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SHRM Survey: Fewer Employers Conducting Credit, Criminal Checks of Job Applicants

The survey also found that an applicant's negative credit information is not a barrier to hiring, with 80 percent of the respondents saying they hired an individual with a poor credit report.

July 25, 2012
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Employers are conducting fewer credit and criminal background checks on prospective employees now compared with two years ago, according to a survey by the Society for Human Resource Management.

The survey of 544 randomly selected human resource professionals from Alexandria, Virginia-based SHRM's membership, found that 53 percent of the respondents don't use credit checks when hiring employees, SHRM said in a statement. That compares with 40 percent in 2010, which was the most recent survey.

Employers that do not conduct criminal background checks when hiring increased to 14 percent in 2012 from 7 percent in 2010, SHRM said July 19.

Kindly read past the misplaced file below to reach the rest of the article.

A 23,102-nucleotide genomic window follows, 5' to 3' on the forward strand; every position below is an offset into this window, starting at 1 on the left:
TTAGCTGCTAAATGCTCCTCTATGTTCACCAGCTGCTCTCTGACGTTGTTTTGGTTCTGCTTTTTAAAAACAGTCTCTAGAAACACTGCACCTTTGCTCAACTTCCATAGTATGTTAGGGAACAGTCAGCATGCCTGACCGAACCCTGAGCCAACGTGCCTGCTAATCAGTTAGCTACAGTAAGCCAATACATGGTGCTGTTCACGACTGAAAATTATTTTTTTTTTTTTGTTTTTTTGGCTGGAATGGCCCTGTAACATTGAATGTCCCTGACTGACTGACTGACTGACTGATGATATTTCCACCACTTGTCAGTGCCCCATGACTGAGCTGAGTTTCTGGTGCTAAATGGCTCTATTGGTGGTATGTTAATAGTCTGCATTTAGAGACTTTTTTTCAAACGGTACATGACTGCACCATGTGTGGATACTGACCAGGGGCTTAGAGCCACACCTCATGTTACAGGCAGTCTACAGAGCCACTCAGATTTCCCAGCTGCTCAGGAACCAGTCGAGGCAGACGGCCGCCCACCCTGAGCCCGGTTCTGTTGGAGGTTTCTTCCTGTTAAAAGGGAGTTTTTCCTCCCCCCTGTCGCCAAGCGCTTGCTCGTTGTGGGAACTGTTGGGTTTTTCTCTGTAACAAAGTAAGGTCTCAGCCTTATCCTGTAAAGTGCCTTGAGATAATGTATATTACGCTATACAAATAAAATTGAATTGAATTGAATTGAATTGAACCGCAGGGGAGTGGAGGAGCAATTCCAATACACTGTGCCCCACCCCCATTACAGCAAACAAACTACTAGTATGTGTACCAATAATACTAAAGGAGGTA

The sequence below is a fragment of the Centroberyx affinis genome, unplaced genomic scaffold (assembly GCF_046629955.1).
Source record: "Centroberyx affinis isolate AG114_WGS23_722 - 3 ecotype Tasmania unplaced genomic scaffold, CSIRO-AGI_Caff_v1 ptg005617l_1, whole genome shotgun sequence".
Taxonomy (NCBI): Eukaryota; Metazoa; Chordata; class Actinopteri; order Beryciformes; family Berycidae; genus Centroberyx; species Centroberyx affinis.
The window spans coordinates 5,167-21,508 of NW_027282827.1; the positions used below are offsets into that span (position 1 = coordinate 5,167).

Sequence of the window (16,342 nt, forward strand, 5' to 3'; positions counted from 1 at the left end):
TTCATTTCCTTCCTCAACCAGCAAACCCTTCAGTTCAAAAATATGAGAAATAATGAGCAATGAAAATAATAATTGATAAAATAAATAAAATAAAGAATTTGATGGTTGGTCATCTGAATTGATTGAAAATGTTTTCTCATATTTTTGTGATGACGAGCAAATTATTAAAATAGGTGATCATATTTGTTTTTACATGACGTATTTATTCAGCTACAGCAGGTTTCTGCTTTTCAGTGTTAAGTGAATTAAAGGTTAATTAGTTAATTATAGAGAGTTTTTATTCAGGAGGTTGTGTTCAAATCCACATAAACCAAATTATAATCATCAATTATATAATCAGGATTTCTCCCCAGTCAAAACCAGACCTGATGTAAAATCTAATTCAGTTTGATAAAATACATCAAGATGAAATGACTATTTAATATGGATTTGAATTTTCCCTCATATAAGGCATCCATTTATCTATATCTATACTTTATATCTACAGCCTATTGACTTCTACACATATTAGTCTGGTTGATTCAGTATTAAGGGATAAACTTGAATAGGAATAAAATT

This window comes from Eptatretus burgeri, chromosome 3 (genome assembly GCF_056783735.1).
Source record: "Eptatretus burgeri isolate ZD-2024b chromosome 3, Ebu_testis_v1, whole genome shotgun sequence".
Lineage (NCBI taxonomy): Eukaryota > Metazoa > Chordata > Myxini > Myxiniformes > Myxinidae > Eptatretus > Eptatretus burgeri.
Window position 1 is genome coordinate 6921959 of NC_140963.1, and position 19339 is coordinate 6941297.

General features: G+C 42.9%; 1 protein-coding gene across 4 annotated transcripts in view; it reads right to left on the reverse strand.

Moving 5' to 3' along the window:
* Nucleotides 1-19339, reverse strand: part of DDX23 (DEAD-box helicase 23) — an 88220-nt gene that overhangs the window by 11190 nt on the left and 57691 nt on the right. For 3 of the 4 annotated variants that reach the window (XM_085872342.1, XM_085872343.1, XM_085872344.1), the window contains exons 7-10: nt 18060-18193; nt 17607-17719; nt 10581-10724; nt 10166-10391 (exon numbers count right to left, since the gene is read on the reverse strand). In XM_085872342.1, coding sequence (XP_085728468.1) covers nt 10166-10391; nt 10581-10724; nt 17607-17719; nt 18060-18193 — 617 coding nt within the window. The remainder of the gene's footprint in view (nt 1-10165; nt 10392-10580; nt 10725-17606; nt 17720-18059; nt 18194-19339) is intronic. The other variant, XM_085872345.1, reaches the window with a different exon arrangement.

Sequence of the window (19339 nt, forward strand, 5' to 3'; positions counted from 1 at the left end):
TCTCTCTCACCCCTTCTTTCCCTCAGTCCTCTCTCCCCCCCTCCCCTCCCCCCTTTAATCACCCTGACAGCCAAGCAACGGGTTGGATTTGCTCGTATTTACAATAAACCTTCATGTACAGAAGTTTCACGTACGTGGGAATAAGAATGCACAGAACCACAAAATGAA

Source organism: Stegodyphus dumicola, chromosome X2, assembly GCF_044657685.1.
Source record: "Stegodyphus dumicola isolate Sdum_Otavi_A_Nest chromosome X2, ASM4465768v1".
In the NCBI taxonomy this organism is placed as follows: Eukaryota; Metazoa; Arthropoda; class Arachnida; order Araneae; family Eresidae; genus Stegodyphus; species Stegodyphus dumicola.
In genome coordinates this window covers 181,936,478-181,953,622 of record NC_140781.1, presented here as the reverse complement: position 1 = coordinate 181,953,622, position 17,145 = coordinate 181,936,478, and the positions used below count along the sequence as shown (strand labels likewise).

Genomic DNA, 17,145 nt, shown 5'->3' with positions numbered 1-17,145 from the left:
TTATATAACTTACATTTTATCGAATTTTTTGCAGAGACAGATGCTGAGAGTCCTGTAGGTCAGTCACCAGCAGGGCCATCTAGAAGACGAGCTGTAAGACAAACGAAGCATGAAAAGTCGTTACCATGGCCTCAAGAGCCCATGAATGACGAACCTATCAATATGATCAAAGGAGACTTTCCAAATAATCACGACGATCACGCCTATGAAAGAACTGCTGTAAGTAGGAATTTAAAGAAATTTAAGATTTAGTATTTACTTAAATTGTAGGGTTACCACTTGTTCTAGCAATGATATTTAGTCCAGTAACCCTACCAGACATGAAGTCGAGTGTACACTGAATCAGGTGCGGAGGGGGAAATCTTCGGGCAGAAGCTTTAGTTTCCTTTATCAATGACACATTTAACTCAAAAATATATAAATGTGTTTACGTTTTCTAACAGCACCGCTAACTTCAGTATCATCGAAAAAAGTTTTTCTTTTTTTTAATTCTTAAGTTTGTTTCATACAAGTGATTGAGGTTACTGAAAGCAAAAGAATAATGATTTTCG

"Human resources professionals are looking more closely at the job-relatedness of these practices," said Mark Schmit, SHRM's vp of research, in the statement. "As a result, fewer employers are using background checks, and checks are often done for specific jobs or to comply with the law."

Compliance with state laws was a primary reason for conducting the criminal background checks on job prospects, an 8-percentage point increase from 2010 to 28 percent.

But more than half of the respondents, 52 percent, said criminal background checks were conducted to reduce legal liability for negligent hiring, down from 55 percent in 2010, according to the survey.

The survey also found that an applicant's negative credit information is not a barrier to hiring, with 80 percent of the respondents saying they hired an individual with a poor credit report.

Mike Tsikoudakis writes for Business Insurance, a sister publication of Workforce Management. To comment, email editors@workforce.com.

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